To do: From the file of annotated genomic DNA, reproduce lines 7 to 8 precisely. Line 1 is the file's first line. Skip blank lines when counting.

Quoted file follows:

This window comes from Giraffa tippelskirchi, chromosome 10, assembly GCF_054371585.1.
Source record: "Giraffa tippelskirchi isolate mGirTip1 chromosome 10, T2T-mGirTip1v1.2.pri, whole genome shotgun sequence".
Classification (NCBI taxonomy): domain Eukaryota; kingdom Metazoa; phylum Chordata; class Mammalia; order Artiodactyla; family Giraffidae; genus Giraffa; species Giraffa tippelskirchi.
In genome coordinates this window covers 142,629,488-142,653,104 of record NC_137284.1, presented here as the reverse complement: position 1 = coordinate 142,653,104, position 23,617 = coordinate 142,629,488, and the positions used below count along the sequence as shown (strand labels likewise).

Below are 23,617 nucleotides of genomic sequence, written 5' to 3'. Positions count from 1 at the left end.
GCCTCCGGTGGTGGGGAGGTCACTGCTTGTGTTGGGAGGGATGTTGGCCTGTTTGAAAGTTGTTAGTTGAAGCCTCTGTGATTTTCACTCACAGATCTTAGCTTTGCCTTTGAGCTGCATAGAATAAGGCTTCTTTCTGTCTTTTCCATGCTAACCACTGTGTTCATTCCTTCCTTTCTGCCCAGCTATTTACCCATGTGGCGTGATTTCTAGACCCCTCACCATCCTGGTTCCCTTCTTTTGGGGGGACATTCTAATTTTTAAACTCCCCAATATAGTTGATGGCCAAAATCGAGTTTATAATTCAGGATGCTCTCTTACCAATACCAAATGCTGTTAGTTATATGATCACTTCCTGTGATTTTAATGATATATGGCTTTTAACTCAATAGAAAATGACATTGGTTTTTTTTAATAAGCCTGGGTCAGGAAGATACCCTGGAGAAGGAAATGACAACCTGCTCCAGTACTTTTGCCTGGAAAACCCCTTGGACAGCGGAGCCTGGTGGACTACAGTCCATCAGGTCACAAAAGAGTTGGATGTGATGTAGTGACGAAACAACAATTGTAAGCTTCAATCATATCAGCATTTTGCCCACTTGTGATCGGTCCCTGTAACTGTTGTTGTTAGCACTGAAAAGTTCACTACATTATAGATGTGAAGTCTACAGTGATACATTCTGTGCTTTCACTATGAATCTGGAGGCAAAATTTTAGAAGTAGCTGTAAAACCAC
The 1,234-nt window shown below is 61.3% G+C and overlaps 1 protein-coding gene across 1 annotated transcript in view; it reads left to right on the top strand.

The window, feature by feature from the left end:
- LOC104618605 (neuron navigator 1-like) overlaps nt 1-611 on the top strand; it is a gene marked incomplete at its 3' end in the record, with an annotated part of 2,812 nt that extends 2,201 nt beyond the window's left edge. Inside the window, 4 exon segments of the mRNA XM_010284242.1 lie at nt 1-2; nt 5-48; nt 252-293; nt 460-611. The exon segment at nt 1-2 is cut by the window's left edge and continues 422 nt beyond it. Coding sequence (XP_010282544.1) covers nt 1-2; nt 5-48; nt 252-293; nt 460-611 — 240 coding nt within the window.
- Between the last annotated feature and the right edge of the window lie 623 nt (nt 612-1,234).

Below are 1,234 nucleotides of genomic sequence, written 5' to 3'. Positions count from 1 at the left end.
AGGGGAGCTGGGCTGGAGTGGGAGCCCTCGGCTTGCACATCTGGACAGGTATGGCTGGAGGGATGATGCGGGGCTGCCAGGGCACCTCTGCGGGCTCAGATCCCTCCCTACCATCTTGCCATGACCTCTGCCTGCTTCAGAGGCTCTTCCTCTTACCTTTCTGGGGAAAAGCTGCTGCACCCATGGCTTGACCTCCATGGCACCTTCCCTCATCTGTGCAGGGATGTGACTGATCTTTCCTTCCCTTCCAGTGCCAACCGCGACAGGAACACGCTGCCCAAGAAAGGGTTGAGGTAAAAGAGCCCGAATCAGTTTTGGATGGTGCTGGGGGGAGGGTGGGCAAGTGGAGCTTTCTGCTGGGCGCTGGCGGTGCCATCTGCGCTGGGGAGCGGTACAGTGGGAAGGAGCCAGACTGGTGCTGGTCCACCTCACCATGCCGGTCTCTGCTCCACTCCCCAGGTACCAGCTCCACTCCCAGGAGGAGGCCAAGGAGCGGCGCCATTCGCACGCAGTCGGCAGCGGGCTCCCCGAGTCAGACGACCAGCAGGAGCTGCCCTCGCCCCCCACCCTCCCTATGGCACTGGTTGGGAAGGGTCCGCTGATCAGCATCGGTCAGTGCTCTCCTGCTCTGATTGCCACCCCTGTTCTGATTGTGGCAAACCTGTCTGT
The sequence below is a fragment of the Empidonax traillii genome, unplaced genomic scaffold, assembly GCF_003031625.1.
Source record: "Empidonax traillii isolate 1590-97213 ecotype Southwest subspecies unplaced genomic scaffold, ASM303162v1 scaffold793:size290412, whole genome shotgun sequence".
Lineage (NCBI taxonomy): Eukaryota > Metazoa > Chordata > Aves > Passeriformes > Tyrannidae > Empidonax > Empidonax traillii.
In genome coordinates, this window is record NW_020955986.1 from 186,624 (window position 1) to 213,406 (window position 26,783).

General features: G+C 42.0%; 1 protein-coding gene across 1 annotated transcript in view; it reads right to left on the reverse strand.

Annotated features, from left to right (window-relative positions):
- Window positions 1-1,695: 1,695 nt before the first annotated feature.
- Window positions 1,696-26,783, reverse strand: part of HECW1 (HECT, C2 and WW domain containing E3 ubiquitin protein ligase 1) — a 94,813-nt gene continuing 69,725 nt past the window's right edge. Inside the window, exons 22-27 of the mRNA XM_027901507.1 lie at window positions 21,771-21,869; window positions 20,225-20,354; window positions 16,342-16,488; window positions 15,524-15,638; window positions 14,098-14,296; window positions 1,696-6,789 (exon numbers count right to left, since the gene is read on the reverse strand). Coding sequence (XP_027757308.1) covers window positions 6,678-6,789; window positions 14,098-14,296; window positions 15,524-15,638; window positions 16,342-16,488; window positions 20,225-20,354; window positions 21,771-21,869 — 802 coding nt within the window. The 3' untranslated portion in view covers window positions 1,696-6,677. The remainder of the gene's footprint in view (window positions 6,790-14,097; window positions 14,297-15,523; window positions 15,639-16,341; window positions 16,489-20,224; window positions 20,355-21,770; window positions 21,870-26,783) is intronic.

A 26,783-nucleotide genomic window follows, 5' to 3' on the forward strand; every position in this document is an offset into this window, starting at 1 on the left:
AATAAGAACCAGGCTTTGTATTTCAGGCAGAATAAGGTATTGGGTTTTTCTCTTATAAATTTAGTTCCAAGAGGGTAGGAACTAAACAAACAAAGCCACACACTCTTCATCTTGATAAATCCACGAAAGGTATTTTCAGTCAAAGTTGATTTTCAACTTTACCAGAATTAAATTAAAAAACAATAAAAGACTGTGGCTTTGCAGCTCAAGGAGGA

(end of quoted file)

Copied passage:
The 1,234-nt window shown below is 61.3% G+C and overlaps 1 protein-coding gene across 1 annotated transcript in view; it reads left to right on the top strand.

The window, feature by feature from the left end: